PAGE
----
Helsington Church marked the end of this classic four mile walk, although still high my descent started just after the little church. The stoney lane that runs south shepherded me to a field gate and a finger-post inviting me to Brigsteer, although this was not my destination I followed said green path through sheep pastures and wild flower meadows, down hill through exquisite park land to be ejected onto a land-rover track. The track lead east to a high wooden gate, I passed through said gate into a narrow lane, this lane fringed with many wild flowers bordered by dry stone walls and hedge rows lead to Sizergh Castle, it was late the place was closing, I made my way to the access road, this meandering lane guided me through yet more park land depositing me on Nannypie Lane. With tarmac under foot Nannypie Lane guided me under the main road then down hill to the banks of the River Kent, I crossed the foot-bridge to Wilson Place then followed the river up stream. After passing through a large field a bridle-way guided me between dry stone walls, this popular trod lead into fields above Larkrigg, after crossing the dry canal at Larkrigg Hall Bridge (If you're parked at the Leisure Centre continue along the canal) I ascended to Cracalt, passed the farm buildings I wandered to join the tarmac access lane, this deposited me at another finger-post promising access to High House. Said path guided me through sheep pastures over a couple of stiles before ejecting me into Helm Lane. Up the lane I wandered, dragged tired legs up the hill then followed the main road the short distance into Oxenholme.

view route map.


From Hawes Lane views to the limestone escarpment of Scout Scar, we'll be up there later.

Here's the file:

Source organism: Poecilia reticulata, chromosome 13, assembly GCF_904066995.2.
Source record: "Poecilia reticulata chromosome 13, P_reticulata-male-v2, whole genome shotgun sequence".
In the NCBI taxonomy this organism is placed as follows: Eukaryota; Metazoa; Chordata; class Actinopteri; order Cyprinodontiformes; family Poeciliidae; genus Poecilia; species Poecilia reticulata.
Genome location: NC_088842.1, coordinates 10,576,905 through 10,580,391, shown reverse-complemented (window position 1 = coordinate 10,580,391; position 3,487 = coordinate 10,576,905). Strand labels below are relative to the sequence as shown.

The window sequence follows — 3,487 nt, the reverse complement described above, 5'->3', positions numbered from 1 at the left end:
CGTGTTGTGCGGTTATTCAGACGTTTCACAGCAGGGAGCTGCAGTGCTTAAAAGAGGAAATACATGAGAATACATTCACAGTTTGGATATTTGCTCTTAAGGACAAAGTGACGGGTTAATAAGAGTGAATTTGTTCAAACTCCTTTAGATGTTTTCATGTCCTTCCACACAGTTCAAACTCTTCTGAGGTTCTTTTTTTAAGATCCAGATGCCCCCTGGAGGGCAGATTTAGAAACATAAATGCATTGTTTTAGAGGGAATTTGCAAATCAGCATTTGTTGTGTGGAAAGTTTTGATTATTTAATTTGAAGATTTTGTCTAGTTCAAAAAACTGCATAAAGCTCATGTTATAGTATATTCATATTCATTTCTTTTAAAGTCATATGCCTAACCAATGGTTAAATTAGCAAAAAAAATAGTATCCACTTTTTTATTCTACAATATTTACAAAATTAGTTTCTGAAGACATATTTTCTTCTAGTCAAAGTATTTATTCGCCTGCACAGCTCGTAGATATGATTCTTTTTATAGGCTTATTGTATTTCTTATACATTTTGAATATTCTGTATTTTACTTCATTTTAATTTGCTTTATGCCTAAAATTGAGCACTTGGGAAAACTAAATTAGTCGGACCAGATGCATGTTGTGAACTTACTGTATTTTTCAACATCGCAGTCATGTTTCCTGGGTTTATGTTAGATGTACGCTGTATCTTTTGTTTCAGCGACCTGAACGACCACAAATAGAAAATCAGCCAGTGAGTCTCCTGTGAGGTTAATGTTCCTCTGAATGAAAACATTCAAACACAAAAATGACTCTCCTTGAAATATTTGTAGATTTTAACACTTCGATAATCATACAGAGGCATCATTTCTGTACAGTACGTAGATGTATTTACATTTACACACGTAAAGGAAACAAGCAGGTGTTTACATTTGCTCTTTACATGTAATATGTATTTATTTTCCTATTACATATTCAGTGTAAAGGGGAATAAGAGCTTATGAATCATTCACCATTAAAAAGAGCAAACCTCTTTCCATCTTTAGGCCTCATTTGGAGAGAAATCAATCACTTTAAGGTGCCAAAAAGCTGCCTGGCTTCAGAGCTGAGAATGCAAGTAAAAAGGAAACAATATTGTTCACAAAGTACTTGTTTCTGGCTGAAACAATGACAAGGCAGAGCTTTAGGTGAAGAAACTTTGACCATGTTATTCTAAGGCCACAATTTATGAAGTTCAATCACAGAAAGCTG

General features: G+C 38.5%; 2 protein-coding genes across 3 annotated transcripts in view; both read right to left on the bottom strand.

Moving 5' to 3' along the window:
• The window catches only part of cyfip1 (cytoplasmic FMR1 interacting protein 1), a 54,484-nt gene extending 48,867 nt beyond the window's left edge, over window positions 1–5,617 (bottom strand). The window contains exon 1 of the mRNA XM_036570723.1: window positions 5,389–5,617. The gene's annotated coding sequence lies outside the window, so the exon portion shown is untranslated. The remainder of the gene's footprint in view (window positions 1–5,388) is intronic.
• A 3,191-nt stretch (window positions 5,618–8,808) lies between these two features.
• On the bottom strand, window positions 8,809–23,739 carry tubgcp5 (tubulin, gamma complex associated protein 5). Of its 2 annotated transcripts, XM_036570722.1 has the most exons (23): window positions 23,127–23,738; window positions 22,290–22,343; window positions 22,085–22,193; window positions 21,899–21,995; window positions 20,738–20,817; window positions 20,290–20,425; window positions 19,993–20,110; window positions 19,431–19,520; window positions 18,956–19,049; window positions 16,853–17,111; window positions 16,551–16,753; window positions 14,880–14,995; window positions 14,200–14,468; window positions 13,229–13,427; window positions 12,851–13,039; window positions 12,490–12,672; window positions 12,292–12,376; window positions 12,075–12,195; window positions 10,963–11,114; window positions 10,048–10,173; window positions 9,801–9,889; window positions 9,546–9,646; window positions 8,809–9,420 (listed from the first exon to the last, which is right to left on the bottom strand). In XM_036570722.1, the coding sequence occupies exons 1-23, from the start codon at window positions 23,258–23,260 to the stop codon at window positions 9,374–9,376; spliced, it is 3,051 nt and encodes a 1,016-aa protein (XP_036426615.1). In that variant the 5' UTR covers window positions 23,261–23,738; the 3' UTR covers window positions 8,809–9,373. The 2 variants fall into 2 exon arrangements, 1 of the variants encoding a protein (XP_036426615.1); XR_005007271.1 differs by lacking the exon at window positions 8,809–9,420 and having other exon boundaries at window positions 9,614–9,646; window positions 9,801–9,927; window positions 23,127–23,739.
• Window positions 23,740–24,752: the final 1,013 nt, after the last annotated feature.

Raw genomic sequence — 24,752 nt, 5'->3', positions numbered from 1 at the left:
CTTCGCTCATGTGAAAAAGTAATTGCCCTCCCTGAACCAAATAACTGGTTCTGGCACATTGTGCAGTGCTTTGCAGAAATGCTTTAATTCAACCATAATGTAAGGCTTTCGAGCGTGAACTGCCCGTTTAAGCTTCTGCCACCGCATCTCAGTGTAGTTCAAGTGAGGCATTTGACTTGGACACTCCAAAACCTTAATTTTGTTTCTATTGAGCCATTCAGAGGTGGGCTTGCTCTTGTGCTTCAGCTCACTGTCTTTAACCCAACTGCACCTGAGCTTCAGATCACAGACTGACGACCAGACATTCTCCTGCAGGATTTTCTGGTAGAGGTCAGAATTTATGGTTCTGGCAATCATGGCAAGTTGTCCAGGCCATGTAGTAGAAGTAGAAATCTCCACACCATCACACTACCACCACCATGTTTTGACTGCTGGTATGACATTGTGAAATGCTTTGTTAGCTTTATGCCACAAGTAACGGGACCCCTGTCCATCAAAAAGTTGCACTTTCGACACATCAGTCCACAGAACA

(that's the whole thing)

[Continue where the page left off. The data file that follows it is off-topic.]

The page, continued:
Built in 1818 by John Fletcher from the original design by John Rennie, you really wanted to know that didn't you, all I know it carries Hawes Lane over the canal so I can access a kissing gate on this side.

Striding out between hedge rows and a wire fence just south of Kendal.

View taken from the Tram Heights.

Looking to Benson Knott above Kendal.

On view the mighty head of Kentmere from near Kettlewell Crag.

Seen over Lord's Lot, grey on the skyline the Langdale Pikes.

The scene over Kendal Fell from Cunswick Fell.

On the ragged edge where limestone cliffs plunge into the valley below, looking to the Kentmere massif across upper Lyth Valley.

Heading along the edge of Scout Scar looking over Barrowfield to Arnside Knott and upper Morecambe Bay.

Over the tree tops a glimpse of Whitbarrow.

Arnside Knott seen across the mouth of Lyth Valley, land once washed by the sea, now possibly the Damson capital of Europe, renounced for the beauty of it's Damson orchards, April is the best time to visit.

En route to Sizergh Castle.

Sizergh Castle, dates back to the 14th century.

In Nannypie Lane, just a small reminder we're walking through a working landscape, a landscape shaped by the hand of man.

From Larkrigg Hall Bridge views south along the line of the canal, if you dear reader have parked at the Leisure Centre continue north into town.

Another reminder we're walking through someone's office, farmers at their labours on the edge of Natland at High House.